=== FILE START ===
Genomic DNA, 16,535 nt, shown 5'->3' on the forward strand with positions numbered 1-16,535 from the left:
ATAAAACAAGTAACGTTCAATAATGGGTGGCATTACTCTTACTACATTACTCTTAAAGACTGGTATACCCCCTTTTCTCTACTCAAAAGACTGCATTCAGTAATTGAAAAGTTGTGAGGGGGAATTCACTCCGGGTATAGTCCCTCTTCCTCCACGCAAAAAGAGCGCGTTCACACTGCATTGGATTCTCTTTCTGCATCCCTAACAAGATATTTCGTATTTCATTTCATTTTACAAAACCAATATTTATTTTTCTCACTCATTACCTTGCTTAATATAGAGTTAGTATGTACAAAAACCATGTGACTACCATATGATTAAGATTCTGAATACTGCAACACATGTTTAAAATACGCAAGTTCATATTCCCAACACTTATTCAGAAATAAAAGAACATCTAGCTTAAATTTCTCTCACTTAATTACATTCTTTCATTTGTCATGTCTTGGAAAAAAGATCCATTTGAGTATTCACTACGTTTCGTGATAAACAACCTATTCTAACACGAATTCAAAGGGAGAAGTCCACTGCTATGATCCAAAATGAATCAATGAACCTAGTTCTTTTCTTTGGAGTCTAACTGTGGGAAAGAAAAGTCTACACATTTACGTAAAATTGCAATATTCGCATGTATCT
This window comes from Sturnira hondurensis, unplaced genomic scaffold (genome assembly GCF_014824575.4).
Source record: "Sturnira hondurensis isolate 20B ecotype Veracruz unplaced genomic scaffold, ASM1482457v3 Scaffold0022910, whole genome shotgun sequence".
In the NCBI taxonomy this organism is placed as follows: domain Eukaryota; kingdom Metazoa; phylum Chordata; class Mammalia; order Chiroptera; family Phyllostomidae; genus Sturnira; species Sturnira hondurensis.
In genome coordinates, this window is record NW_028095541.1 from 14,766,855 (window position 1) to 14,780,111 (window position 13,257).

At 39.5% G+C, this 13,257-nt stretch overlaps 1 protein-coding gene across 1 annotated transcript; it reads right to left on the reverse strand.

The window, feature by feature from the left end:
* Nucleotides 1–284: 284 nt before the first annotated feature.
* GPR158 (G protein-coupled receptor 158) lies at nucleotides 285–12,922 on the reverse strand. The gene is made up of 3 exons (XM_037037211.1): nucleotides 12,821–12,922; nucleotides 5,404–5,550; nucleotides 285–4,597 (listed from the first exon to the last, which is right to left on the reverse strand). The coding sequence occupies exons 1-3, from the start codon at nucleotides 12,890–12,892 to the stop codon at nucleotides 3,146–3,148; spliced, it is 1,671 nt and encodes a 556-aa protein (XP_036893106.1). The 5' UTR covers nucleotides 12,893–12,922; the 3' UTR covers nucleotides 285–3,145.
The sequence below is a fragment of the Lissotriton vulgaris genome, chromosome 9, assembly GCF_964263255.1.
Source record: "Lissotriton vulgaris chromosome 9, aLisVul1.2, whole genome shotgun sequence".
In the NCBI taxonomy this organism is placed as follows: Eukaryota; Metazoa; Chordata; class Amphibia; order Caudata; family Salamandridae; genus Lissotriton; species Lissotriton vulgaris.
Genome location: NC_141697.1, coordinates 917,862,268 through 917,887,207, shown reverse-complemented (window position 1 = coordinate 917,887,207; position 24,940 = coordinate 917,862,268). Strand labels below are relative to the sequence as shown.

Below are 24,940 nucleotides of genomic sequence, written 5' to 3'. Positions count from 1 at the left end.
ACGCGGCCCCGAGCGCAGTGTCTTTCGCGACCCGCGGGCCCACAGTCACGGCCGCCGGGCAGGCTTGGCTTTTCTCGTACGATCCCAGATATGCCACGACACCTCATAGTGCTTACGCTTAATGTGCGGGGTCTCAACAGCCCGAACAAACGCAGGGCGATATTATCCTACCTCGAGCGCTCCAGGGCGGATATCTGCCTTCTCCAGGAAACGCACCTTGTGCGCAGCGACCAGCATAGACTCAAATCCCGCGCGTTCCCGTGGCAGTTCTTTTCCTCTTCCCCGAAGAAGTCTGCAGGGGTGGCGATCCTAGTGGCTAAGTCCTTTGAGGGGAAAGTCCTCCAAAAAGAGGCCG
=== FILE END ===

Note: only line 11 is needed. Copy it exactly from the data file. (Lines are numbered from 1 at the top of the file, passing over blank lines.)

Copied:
The sequence below is a fragment of the Lissotriton vulgaris genome, chromosome 9, assembly GCF_964263255.1.